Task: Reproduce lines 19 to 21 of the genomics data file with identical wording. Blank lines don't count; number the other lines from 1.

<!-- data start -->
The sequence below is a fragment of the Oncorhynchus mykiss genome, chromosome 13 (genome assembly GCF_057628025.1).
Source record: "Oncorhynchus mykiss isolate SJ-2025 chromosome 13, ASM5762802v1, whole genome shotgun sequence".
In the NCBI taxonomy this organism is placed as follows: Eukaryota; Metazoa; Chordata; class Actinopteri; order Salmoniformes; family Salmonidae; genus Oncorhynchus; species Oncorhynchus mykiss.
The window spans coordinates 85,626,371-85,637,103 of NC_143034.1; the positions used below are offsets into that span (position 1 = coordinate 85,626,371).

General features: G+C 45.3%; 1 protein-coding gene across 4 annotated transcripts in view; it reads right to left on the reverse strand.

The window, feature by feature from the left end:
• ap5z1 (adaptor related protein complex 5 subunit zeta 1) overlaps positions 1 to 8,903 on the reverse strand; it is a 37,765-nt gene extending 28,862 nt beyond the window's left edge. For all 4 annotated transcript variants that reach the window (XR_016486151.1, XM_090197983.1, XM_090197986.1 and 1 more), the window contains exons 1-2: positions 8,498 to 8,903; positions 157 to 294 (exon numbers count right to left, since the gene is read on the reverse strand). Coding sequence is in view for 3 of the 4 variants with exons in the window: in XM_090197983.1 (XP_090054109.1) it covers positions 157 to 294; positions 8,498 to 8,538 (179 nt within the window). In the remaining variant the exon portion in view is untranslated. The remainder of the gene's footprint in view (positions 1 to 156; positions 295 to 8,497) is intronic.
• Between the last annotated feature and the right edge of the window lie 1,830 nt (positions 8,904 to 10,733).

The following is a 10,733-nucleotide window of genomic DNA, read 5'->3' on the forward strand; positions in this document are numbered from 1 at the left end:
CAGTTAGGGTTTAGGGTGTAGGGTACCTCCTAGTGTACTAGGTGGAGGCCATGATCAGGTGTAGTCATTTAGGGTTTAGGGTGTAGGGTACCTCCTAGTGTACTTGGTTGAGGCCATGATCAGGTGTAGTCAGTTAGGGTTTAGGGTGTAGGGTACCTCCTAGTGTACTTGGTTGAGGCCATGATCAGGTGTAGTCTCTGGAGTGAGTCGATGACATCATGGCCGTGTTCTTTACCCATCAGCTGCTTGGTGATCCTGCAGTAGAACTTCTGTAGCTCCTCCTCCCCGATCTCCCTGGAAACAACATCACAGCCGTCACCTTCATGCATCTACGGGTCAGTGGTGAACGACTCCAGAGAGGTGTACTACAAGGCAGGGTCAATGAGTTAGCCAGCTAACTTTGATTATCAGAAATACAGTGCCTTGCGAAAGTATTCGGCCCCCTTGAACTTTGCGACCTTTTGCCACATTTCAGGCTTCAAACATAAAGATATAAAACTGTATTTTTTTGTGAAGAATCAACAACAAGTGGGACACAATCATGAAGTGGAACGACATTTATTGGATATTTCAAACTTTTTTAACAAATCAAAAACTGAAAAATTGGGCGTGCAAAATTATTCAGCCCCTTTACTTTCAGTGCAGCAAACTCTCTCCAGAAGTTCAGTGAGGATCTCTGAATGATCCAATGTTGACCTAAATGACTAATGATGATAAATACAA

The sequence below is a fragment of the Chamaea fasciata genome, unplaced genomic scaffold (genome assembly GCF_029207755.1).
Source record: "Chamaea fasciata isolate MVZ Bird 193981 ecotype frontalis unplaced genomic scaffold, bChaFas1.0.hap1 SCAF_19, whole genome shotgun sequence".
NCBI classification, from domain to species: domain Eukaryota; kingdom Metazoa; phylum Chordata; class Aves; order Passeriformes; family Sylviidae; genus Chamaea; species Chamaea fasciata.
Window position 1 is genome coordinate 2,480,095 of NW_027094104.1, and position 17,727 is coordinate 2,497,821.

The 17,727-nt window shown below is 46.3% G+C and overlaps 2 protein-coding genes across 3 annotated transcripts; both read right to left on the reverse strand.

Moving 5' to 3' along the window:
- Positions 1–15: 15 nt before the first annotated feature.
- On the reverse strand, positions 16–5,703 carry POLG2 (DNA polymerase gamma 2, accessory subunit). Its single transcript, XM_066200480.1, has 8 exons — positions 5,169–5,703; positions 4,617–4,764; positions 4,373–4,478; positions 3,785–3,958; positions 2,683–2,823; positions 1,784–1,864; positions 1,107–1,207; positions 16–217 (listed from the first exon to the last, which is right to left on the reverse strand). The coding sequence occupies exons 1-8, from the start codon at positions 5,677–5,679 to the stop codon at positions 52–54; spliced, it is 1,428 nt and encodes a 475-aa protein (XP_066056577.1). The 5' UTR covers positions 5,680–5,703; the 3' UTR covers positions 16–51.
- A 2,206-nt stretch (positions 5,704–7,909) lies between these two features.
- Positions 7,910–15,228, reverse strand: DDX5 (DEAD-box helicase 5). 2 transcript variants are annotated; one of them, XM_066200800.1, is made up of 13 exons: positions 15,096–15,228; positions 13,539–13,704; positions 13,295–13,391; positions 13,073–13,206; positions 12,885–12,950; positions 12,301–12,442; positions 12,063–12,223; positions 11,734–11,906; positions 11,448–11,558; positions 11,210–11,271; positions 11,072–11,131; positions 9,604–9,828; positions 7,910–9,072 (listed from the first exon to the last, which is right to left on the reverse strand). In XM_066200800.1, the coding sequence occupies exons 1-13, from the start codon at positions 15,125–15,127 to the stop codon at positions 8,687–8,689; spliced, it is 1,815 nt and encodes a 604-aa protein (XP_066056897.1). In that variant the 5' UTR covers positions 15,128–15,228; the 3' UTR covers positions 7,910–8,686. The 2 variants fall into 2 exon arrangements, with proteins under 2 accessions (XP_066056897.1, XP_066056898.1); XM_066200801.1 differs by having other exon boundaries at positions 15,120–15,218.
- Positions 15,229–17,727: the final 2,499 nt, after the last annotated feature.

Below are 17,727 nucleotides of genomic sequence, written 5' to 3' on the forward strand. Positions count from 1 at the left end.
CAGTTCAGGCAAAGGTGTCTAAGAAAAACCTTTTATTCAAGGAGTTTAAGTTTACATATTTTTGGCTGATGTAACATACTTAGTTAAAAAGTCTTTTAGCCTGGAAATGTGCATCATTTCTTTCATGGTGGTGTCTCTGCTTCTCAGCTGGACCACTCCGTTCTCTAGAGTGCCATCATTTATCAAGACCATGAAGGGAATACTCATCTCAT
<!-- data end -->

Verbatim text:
- A 2,206-nt stretch (positions 5,704–7,909) lies between these two features.
- Positions 7,910–15,228, reverse strand: DDX5 (DEAD-box helicase 5). 2 transcript variants are annotated; one of them, XM_066200800.1, is made up of 13 exons: positions 15,096–15,228; positions 13,539–13,704; positions 13,295–13,391; positions 13,073–13,206; positions 12,885–12,950; positions 12,301–12,442; positions 12,063–12,223; positions 11,734–11,906; positions 11,448–11,558; positions 11,210–11,271; positions 11,072–11,131; positions 9,604–9,828; positions 7,910–9,072 (listed from the first exon to the last, which is right to left on the reverse strand). In XM_066200800.1, the coding sequence occupies exons 1-13, from the start codon at positions 15,125–15,127 to the stop codon at positions 8,687–8,689; spliced, it is 1,815 nt and encodes a 604-aa protein (XP_066056897.1). In that variant the 5' UTR covers positions 15,128–15,228; the 3' UTR covers positions 7,910–8,686. The 2 variants fall into 2 exon arrangements, with proteins under 2 accessions (XP_066056897.1, XP_066056898.1); XM_066200801.1 differs by having other exon boundaries at positions 15,120–15,218.
- Positions 15,229–17,727: the final 2,499 nt, after the last annotated feature.